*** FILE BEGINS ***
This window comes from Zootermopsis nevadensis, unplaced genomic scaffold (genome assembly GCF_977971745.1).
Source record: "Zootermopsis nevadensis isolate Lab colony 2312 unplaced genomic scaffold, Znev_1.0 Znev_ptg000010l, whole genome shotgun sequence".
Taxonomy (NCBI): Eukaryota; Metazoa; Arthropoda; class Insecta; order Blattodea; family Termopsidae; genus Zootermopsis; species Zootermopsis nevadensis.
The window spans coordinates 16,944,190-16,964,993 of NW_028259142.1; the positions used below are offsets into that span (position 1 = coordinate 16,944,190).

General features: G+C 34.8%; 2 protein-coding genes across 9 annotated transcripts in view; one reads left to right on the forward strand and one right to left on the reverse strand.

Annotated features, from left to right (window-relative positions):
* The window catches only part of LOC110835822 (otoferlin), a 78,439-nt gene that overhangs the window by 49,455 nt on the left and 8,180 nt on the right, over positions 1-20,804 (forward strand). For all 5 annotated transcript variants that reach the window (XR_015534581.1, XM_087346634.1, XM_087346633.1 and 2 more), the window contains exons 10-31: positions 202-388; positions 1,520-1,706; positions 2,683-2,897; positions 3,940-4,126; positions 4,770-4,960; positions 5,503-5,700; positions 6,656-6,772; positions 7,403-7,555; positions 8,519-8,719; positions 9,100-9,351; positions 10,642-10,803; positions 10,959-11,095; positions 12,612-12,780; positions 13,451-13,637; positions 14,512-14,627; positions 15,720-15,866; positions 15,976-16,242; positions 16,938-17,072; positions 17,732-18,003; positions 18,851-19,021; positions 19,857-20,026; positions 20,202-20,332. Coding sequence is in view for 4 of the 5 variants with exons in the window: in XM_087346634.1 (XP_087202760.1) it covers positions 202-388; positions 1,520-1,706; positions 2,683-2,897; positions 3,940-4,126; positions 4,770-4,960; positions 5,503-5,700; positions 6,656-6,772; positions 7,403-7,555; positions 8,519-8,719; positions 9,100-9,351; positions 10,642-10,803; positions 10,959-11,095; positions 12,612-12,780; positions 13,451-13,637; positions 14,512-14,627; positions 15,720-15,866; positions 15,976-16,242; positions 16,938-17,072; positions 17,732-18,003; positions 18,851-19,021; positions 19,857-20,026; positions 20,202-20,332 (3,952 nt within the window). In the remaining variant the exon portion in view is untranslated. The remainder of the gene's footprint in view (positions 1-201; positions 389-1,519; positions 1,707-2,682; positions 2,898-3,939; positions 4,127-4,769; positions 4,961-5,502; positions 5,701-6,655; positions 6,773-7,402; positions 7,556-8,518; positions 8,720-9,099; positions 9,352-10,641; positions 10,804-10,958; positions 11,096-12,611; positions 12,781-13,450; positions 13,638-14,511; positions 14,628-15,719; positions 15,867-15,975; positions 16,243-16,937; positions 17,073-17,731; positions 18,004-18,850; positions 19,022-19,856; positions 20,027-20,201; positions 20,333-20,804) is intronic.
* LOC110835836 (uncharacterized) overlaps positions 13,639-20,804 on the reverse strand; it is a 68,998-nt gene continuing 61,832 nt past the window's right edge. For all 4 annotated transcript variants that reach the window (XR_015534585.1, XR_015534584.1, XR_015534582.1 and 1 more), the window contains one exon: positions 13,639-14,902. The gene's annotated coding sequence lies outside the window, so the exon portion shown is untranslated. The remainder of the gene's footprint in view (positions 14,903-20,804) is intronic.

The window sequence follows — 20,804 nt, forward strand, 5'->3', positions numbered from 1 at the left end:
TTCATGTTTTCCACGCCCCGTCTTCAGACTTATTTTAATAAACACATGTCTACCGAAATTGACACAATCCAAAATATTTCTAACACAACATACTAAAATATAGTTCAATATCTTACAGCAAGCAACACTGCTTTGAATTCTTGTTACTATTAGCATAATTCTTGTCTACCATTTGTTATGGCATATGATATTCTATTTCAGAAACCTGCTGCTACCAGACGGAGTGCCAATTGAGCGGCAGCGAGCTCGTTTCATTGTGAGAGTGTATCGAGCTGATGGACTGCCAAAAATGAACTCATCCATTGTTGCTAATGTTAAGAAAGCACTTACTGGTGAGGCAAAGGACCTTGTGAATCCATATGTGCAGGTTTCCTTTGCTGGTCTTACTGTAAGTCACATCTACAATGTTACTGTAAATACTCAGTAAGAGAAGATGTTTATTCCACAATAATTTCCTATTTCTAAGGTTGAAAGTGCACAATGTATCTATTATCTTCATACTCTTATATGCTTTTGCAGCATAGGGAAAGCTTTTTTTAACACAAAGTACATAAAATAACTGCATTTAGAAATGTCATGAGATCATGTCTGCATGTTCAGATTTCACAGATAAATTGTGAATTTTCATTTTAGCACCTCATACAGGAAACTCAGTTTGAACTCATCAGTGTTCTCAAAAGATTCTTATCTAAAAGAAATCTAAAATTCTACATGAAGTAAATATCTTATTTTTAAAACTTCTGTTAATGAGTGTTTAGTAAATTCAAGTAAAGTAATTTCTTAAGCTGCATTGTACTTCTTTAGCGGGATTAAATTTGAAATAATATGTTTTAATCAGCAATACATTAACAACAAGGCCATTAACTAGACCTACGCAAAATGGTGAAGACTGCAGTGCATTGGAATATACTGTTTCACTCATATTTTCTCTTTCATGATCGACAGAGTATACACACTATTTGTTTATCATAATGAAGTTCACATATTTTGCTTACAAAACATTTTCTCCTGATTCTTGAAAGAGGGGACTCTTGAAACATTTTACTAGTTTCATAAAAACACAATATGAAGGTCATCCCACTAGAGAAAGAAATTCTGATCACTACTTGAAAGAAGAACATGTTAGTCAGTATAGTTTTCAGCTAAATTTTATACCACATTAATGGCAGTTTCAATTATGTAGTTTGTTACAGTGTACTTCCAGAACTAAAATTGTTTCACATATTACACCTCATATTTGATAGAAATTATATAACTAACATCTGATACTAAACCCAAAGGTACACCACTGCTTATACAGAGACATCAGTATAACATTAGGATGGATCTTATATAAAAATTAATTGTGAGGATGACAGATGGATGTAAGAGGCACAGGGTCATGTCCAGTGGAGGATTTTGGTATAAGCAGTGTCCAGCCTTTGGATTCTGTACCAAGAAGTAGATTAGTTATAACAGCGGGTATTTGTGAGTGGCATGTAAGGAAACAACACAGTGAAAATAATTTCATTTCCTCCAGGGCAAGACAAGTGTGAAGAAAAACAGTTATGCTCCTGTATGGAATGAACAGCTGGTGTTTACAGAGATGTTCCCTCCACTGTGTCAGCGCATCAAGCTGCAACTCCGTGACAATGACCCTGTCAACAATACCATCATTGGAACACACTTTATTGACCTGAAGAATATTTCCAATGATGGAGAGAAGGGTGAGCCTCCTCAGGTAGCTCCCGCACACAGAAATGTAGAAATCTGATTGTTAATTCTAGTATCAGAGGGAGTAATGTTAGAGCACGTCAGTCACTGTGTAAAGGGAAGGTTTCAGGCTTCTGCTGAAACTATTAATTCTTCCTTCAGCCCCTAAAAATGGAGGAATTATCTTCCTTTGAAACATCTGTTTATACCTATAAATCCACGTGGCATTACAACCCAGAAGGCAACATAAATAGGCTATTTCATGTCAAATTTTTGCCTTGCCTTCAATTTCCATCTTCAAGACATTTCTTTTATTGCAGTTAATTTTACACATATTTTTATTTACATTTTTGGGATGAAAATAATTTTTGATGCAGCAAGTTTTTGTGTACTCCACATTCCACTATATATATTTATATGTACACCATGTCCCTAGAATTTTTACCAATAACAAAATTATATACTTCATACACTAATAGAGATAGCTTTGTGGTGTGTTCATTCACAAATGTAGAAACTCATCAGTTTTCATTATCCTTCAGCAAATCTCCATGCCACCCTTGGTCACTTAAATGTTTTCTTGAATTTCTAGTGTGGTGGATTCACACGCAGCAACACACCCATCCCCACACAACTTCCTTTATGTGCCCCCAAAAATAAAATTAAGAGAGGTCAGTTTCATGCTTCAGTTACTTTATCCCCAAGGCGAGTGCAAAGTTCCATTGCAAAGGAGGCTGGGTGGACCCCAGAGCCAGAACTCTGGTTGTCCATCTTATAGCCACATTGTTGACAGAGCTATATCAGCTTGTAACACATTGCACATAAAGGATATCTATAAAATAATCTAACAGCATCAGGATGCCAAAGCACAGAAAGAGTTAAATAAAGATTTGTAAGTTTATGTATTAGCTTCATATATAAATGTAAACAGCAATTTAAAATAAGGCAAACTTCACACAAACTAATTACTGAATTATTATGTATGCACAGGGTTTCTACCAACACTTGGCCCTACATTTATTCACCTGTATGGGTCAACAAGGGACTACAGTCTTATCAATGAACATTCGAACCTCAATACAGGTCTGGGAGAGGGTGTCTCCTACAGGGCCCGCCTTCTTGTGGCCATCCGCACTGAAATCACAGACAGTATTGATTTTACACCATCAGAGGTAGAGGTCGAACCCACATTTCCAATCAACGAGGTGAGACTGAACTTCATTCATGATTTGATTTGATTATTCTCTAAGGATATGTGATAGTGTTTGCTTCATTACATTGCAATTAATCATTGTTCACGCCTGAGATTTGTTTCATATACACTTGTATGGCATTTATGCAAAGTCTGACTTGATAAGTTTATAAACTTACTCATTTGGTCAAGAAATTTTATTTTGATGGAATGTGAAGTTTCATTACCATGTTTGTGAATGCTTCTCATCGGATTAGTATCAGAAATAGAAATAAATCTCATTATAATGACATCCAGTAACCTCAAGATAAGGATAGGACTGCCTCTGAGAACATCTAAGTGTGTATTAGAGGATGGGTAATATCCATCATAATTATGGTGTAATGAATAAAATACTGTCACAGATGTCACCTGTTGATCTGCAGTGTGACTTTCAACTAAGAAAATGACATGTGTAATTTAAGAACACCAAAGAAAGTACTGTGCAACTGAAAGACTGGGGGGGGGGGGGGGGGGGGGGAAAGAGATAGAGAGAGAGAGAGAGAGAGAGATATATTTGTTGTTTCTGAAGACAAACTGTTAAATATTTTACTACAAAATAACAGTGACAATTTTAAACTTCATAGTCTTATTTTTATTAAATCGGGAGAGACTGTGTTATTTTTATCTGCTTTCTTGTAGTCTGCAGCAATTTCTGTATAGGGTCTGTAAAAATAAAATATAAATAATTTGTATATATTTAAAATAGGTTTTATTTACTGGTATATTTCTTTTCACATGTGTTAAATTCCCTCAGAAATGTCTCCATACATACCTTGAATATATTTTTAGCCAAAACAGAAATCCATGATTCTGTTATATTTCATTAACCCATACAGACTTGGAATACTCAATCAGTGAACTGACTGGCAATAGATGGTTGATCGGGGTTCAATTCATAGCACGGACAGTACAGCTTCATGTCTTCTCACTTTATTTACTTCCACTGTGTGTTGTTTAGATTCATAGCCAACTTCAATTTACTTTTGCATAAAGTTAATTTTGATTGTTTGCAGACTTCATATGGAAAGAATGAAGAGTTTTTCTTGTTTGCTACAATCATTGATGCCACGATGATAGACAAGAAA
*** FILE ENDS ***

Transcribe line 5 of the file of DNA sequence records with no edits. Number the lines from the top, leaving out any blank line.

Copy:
General features: G+C 34.8%; 2 protein-coding genes across 9 annotated transcripts in view; one reads left to right on the forward strand and one right to left on the reverse strand.